MAKKAH: Saudis have expressed pride and joy after it emerged that a citizen of the Kingdom, Dr. Yaseen Al-Mleaky was included in a team of researchers who helped discover seven new planets.
The planets, the discovery of which was announced by NASA, are similar to Earth in size and could have liquid water and maybe life, by extension, on the surface.
Al-Mleaky, who is president of the center for astronomy and space science in the Clock Tower in Makkah, said: “The center has 13 stations around the world, seven are international, five are local and one is located in the Clock Tower in Makkah”.
The Saudi researcher, who is also member of the teaching faculty in the Astronomy Department in King Abdulaziz University in Jeddah, added: “The observatory in Chile contributed to the monitoring of this star and planets that revolve around it”.
Saudis were pleased with this achievement and expressed their joy on Twitter. “I suggest that students should view Dr. Yaseen Al-Mleaky’s interview on Al-Arabiya to see a live role model and live with new discoveries”, wrote Naser Al-Hiyani.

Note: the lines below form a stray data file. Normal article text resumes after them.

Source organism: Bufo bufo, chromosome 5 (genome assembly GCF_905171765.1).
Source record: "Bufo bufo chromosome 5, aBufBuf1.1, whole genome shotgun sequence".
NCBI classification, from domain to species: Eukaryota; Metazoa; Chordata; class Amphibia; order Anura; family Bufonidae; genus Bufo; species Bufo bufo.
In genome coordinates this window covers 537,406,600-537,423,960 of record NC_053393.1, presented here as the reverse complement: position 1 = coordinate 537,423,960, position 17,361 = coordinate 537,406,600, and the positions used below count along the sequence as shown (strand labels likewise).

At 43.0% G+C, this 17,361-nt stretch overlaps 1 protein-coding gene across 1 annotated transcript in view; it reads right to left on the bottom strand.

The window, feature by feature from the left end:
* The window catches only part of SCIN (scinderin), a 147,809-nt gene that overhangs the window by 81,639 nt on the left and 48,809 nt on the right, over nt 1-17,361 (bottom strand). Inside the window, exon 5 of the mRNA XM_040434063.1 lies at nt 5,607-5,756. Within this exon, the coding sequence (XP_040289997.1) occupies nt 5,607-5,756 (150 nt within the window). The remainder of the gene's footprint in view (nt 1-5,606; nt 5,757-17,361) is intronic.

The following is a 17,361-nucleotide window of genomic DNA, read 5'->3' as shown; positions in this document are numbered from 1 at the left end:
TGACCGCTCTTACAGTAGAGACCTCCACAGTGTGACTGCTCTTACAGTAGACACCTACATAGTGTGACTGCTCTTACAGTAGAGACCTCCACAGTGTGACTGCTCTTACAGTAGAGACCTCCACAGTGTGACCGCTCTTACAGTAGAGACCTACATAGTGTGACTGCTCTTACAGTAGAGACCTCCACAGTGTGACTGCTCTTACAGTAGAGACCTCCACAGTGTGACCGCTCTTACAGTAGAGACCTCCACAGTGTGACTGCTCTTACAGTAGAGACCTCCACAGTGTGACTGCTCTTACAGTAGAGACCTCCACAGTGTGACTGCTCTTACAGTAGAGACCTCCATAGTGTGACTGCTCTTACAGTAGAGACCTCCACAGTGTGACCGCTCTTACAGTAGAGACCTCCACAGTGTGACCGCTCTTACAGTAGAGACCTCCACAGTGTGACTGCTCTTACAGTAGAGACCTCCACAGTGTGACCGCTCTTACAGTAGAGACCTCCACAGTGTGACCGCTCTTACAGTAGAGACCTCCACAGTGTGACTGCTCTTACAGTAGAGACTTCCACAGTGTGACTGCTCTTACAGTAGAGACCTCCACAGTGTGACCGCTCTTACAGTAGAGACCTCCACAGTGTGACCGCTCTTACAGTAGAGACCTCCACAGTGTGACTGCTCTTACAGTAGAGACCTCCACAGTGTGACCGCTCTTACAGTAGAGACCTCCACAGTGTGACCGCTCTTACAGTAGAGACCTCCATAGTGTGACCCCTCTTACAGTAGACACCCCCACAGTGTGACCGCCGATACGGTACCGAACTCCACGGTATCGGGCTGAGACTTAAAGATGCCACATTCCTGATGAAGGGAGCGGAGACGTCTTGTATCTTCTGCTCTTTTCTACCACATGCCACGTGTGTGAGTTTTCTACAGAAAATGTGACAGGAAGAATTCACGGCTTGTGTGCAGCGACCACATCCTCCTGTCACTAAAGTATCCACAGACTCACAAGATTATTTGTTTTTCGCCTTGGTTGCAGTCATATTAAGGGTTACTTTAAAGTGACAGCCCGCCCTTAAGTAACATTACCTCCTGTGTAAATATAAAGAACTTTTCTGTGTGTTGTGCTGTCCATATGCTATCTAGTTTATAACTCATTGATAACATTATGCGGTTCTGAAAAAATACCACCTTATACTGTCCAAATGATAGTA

Another Twitter user said Al-Mleiky’s participation in the research team is a source of pride for all young people in the Gulf.
This cluster of planets is less than 40 light-years away in the constellation Aquarius, according to NASA and the Belgian-led research team who announced the discovery Wednesday.
The planets circle tightly around a dim dwarf star called Trappist-1, barely the size of Jupiter. Three are in the so-called habitable zone, the area around a star where water and, possibly life, might exist. The others are right on the doorstep.
“We made a giant leap forward, and this discovery will enable us to answer the question that preoccupied a lot of philosophers throughout history, and the question we all ask, which is are we alone in this universe?” said associate administrator of NASA, Thomas Zurbuchen.
“Three of the seven planets could be suitable for life, and they might contain liquid water, which gives them vital weather conditions to develop biological life,” Zurbuchen added. Yaseen Al-Mleaky’s participation in this discovery isn’t the first Saudi contribution to space research. He was preceded by Prince Sultan bin Salman bin Abdulaziz who was the first Arab Muslim astronaut. Prince Sultan participated in the Space Shuttle Discovery trip in 1985, in the “STS-51-G” mission.
(Additional input from The Associated Press and Reuters)